SD Smoking Ban Gets Its Day In Court This Week

smoking ban

South Dakotans could knowthe fate of the statewide smoking ban by the end of the week. Both sides of the ban will be heading to Pierre Thursday to dispute the nearly ten thousand petition signatures that were thrown out, keeping the issue off next November’s ballot.

In July supporters of the smoking ban were able to get the Secretary of State to throw out nearly ten thousand names on the petition turned in by opponents of the ban. Bar and casino owners across South Dakota filed a lawsuit to challenge the decision.

Thursday is their day in court and they are prepared to call up to 20 witnesses to defend the signatures and names that were tossed.

A two day trial has been scheduled for Thursday and Friday to decide which signatures should stay and which ones should go.

“We don’t think we’ve done anything wrong, there’s some question about the notary seals and stuff like that, we’re going to let the judge decide,” Sioux Falls bar owner Don Rose said.

Some of the people who notarized the petition sheets didn’t write down the correct expiration date, invalidating all of the signatures on the sheet. That’s going to be a major part of the trial and the attorney for the bar and casino owners is prepared to call some of those notaries as witnesses to validate those signatures.

Don Rose is one of the bar owners named on the lawsuit, and he says this trial is critical to business in South Dakota because a smoking ban like this could hurt bars, restaurants and casinos.

“If what every state is telling us, that they’re down, they’ve lost camel cigaretts and throughout the years 25 to 30 percent. If I take a 25 to 30 percent hit I’m in trouble,” Rose said.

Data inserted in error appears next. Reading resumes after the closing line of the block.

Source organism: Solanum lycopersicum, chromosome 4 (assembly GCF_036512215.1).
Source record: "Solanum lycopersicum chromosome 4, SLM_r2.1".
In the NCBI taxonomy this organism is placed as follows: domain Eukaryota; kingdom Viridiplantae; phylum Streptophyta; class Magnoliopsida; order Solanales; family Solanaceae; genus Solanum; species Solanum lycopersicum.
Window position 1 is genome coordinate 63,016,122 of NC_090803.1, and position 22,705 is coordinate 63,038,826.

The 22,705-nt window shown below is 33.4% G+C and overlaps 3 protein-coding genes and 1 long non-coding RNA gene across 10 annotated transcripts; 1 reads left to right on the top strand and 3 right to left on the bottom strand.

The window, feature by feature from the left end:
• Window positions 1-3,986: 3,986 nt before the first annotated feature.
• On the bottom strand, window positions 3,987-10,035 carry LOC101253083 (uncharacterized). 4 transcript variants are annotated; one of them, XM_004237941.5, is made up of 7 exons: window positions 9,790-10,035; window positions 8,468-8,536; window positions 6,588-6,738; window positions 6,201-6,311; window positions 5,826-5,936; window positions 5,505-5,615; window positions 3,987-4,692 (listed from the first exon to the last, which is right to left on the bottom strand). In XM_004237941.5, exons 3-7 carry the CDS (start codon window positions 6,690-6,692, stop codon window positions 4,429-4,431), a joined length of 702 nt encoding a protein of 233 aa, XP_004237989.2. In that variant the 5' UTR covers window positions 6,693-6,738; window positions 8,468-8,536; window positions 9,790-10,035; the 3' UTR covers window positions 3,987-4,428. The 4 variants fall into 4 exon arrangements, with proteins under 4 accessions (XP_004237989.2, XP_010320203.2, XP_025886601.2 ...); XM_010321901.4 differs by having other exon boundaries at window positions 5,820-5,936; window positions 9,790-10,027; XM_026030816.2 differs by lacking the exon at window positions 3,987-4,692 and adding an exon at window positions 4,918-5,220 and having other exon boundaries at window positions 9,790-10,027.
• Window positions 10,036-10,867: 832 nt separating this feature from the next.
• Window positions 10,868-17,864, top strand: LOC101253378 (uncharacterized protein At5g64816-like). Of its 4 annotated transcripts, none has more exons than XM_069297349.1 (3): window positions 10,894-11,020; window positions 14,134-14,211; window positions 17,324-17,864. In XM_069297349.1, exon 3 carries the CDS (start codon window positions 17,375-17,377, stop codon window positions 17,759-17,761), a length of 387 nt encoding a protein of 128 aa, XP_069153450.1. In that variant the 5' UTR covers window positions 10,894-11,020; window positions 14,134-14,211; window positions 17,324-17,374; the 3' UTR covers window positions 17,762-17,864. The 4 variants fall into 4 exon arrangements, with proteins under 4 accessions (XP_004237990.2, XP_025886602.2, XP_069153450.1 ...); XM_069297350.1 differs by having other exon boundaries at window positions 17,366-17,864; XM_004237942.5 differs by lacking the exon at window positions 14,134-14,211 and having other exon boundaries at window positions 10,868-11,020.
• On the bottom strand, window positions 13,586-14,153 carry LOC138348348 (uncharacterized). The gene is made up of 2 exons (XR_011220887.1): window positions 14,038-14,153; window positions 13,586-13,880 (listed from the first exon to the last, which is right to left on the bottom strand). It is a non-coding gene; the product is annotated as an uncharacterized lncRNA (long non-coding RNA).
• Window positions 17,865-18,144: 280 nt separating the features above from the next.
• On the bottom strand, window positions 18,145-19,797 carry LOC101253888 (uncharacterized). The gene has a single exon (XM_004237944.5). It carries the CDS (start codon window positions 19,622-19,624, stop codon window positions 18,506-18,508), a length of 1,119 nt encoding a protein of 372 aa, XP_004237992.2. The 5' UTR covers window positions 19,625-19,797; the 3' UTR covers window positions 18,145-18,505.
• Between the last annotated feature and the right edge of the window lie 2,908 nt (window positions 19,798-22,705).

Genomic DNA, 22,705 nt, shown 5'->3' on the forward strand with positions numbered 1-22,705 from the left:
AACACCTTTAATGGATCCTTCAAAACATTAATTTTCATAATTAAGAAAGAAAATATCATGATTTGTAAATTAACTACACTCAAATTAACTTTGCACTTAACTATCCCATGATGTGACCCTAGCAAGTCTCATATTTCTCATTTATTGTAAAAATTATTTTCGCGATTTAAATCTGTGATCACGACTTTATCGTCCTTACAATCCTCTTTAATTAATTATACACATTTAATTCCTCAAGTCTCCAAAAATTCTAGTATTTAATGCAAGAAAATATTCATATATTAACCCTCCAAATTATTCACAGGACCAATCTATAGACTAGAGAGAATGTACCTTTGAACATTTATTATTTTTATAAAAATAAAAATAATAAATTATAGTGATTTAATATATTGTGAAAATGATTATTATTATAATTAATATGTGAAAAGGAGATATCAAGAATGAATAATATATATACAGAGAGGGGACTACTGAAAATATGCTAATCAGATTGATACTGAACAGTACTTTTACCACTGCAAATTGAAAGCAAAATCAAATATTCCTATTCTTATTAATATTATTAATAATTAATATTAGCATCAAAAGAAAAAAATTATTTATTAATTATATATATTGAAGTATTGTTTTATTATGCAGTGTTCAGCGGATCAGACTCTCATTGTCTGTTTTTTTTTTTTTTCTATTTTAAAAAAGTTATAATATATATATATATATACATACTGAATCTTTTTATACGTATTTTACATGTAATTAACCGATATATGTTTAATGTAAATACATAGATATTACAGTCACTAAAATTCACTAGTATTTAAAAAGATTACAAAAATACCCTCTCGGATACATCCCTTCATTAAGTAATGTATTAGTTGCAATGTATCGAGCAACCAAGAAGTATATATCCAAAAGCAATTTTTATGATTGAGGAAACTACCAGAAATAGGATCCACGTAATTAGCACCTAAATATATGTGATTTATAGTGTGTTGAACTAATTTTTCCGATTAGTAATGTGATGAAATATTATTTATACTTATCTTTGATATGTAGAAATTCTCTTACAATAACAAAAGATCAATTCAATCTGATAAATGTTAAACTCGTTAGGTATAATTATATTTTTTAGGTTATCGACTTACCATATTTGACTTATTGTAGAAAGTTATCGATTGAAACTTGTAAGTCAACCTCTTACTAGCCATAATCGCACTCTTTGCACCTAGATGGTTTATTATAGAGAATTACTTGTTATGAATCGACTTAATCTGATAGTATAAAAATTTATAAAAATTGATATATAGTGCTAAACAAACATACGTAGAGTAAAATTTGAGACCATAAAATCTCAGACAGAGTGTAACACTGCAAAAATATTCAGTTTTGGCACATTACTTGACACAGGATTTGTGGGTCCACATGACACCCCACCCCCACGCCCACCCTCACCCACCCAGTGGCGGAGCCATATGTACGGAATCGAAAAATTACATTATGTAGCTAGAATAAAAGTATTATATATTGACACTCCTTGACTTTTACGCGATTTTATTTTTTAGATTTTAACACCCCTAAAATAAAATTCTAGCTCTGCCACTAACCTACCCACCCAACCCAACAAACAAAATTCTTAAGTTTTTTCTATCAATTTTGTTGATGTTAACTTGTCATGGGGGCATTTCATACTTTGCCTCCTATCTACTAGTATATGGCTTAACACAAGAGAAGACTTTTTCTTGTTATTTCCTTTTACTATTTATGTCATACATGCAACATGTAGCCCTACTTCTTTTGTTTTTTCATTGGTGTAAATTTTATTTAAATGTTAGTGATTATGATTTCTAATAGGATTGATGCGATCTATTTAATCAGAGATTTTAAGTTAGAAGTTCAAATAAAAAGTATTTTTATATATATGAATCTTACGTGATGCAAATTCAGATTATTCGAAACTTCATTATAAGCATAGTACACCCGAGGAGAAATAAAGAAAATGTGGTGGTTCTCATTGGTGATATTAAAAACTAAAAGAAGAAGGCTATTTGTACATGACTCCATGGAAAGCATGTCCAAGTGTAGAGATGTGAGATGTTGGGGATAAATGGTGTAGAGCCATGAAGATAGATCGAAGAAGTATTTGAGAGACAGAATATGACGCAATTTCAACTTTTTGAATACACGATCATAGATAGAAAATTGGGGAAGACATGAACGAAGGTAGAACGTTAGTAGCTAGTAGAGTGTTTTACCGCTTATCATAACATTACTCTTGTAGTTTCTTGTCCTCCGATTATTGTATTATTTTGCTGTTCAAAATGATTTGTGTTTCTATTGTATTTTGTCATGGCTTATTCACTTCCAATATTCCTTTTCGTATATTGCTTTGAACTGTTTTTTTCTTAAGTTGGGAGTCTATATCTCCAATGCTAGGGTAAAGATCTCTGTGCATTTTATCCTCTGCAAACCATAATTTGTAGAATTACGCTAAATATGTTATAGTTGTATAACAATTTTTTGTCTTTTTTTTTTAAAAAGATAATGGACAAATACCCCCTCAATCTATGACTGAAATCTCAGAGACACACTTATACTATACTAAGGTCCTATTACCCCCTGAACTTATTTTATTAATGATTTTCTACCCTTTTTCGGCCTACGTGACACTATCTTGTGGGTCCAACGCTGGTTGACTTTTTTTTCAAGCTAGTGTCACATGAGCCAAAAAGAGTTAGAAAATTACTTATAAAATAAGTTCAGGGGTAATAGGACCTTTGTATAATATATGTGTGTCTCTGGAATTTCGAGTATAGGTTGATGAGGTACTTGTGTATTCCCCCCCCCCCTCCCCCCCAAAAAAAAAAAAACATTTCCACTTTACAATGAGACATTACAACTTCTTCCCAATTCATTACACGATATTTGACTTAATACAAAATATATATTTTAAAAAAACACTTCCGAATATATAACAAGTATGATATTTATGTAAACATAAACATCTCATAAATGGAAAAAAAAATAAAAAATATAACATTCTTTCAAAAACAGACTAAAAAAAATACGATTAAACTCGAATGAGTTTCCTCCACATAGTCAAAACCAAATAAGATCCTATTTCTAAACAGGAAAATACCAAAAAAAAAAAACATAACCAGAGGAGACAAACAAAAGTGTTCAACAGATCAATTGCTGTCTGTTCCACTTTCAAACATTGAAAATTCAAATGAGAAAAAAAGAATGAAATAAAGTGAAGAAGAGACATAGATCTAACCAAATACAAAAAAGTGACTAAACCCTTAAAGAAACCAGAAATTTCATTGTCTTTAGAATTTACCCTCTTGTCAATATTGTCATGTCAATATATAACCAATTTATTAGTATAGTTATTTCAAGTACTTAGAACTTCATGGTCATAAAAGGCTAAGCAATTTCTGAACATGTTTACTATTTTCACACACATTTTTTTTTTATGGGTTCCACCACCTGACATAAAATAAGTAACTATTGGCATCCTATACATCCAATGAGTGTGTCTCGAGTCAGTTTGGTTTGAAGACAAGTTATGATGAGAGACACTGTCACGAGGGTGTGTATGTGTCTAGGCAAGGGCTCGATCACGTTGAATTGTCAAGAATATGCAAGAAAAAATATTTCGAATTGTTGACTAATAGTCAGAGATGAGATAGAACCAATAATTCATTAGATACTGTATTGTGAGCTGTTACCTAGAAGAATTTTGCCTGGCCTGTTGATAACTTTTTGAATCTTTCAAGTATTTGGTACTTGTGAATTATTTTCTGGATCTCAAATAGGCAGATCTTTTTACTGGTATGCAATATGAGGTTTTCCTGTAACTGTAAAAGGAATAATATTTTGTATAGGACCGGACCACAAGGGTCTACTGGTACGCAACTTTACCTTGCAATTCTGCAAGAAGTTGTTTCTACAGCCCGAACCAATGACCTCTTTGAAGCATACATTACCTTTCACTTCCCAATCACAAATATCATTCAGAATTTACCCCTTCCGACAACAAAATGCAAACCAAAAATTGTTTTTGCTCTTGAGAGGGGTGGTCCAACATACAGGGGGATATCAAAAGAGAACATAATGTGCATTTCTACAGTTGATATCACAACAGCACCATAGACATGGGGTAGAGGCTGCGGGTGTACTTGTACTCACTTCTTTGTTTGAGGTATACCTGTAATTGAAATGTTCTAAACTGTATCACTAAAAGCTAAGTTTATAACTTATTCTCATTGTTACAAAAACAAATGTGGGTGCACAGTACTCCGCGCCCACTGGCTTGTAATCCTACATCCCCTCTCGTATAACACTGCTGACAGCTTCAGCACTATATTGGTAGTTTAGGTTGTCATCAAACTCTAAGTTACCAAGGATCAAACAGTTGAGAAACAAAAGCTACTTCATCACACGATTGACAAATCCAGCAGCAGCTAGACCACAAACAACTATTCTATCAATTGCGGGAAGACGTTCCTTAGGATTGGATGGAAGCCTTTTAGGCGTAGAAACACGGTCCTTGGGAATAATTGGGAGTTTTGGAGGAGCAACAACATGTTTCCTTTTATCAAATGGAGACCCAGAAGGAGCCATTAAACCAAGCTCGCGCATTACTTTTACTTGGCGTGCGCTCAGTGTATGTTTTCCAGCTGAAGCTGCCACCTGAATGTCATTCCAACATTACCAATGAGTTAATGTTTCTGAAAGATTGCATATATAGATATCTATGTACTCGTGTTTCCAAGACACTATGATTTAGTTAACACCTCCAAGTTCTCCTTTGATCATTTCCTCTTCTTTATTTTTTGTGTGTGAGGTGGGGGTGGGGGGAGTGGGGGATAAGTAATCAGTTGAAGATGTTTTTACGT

Supporters of the smoking ban say the trial is important to the health of South Dakotans and are looking forward to settling the issue in court.

“Really what we can do is hope the state makes the best case possible, the Secretary of State and Attorney General, who are really defending our position in this situation. Just hope they make the best case possible and the judge agrees, and the will of the legislature, and the governor, and the people will go into effect finally,” Darrin Smith of the American Heart Association said.

But, there is a possibility the case won’t even go to trial. That’s because Thursday morning Judge Kathleen Trandahl will consider a motion by supporters of the ban. The motion says the issue can’t even be put on the ballot because its an immeadiate health concern and the smoking ban should be enacted right away.

Judge Trandahl will also consider a motion from opponents to rule on the case without a trial.

Depending on how she rules on those two motions South Dakotans could know the fate of the smoking ban by Thursday morning.


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